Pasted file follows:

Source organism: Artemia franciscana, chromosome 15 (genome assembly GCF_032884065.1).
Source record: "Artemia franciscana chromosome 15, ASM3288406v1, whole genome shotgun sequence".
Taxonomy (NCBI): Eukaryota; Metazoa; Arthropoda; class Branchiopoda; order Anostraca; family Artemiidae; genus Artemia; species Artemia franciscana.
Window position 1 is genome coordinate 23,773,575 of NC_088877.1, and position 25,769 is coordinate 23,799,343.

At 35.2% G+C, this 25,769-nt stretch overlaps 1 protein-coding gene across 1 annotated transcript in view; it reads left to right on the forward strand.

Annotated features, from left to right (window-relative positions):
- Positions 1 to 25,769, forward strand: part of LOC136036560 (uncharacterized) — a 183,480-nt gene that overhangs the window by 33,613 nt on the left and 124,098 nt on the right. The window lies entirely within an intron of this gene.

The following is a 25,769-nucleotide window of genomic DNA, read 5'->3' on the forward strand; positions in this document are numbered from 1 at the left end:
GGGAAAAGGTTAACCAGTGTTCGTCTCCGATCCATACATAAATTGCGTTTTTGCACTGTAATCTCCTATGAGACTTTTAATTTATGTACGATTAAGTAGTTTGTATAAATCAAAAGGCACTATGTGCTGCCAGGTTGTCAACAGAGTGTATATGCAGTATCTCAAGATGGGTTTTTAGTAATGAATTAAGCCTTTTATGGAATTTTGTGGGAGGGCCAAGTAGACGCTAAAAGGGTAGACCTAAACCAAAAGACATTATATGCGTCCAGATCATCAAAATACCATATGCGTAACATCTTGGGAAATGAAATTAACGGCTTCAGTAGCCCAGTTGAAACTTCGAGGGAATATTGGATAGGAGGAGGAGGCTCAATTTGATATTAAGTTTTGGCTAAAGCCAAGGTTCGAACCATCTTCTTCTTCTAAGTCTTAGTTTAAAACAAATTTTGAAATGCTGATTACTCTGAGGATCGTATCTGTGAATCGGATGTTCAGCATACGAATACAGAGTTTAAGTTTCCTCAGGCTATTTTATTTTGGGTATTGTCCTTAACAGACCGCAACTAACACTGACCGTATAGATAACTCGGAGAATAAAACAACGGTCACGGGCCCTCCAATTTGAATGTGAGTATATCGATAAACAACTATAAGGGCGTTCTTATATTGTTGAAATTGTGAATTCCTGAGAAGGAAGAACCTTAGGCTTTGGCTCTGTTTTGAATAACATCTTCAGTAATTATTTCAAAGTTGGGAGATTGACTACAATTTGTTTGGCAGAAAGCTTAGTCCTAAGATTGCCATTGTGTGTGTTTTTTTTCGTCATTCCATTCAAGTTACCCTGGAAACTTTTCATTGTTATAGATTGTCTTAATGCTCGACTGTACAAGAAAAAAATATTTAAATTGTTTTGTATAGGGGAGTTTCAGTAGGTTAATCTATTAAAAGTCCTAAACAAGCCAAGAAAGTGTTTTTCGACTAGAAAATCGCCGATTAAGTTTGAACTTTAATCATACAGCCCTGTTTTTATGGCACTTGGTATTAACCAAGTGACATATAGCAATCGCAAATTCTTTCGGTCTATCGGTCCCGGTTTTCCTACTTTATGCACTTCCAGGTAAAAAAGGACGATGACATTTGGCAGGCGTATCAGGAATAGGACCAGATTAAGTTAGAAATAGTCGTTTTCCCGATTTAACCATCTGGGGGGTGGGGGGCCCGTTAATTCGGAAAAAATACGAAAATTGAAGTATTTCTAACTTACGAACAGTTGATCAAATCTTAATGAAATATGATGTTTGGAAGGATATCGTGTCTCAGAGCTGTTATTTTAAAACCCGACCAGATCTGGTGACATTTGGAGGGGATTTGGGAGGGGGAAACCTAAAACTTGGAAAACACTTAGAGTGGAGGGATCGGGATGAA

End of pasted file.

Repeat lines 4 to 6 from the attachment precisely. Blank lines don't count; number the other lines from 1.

Window position 1 is genome coordinate 23,773,575 of NC_088877.1, and position 25,769 is coordinate 23,799,343.

At 35.2% G+C, this 25,769-nt stretch overlaps 1 protein-coding gene across 1 annotated transcript in view; it reads left to right on the forward strand.

Annotated features, from left to right (window-relative positions):